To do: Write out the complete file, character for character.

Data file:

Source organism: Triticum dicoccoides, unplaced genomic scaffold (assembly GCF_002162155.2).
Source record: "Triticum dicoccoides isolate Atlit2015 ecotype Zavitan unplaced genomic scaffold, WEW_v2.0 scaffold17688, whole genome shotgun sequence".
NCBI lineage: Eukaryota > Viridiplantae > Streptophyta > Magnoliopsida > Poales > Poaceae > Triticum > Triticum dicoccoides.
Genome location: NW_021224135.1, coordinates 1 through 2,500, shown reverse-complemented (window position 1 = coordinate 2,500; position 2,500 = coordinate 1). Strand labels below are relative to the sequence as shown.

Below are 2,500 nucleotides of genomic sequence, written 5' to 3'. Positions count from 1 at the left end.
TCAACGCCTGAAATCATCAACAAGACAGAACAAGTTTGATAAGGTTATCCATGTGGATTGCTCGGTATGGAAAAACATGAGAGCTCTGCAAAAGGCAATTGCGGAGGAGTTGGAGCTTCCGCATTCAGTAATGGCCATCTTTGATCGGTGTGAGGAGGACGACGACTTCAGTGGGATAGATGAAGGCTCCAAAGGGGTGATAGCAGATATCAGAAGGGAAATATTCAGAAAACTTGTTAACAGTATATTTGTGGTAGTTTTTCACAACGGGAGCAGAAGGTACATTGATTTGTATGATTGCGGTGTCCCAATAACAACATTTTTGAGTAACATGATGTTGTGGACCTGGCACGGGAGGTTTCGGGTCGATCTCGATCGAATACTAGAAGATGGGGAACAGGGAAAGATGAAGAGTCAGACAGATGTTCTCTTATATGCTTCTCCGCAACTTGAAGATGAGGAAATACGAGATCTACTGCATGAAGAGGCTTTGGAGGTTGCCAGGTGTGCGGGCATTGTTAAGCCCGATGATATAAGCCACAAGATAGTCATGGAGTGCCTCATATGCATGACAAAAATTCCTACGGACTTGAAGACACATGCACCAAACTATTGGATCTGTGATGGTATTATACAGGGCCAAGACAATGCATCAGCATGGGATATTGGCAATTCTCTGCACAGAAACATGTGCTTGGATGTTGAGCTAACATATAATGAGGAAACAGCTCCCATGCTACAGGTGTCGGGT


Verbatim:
Source organism: Triticum dicoccoides, unplaced genomic scaffold (assembly GCF_002162155.2).
Source record: "Triticum dicoccoides isolate Atlit2015 ecotype Zavitan unplaced genomic scaffold, WEW_v2.0 scaffold17688, whole genome shotgun sequence".
NCBI lineage: Eukaryota > Viridiplantae > Streptophyta > Magnoliopsida > Poales > Poaceae > Triticum > Triticum dicoccoides.
Genome location: NW_021224135.1, coordinates 1 through 2,500, shown reverse-complemented (window position 1 = coordinate 2,500; position 2,500 = coordinate 1). Strand labels below are relative to the sequence as shown.

Below are 2,500 nucleotides of genomic sequence, written 5' to 3'. Positions count from 1 at the left end.
TCAACGCCTGAAATCATCAACAAGACAGAACAAGTTTGATAAGGTTATCCATGTGGATTGCTCGGTATGGAAAAACATGAGAGCTCTGCAAAAGGCAATTGCGGAGGAGTTGGAGCTTCCGCATTCAGTAATGGCCATCTTTGATCGGTGTGAGGAGGACGACGACTTCAGTGGGATAGATGAAGGCTCCAAAGGGGTGATAGCAGATATCAGAAGGGAAATATTCAGAAAACTTGTTAACAGTATATTTGTGGTAGTTTTTCACAACGGGAGCAGAAGGTACATTGATTTGTATGATTGCGGTGTCCCAATAACAACATTTTTGAGTAACATGATGTTGTGGACCTGGCACGGGAGGTTTCGGGTCGATCTCGATCGAATACTAGAAGATGGGGAACAGGGAAAGATGAAGAGTCAGACAGATGTTCTCTTATATGCTTCTCCGCAACTTGAAGATGAGGAAATACGAGATCTACTGCATGAAGAGGCTTTGGAGGTTGCCAGGTGTGCGGGCATTGTTAAGCCCGATGATATAAGCCACAAGATAGTCATGGAGTGCCTCATATGCATGACAAAAATTCCTACGGACTTGAAGACACATGCACCAAACTATTGGATCTGTGATGGTATTATACAGGGCCAAGACAATGCATCAGCATGGGATATTGGCAATTCTCTGCACAGAAACATGTGCTTGGATGTTGAGCTAACATATAATGAGGAAACAGCTCCCATGCTACAGGTGTCGGGT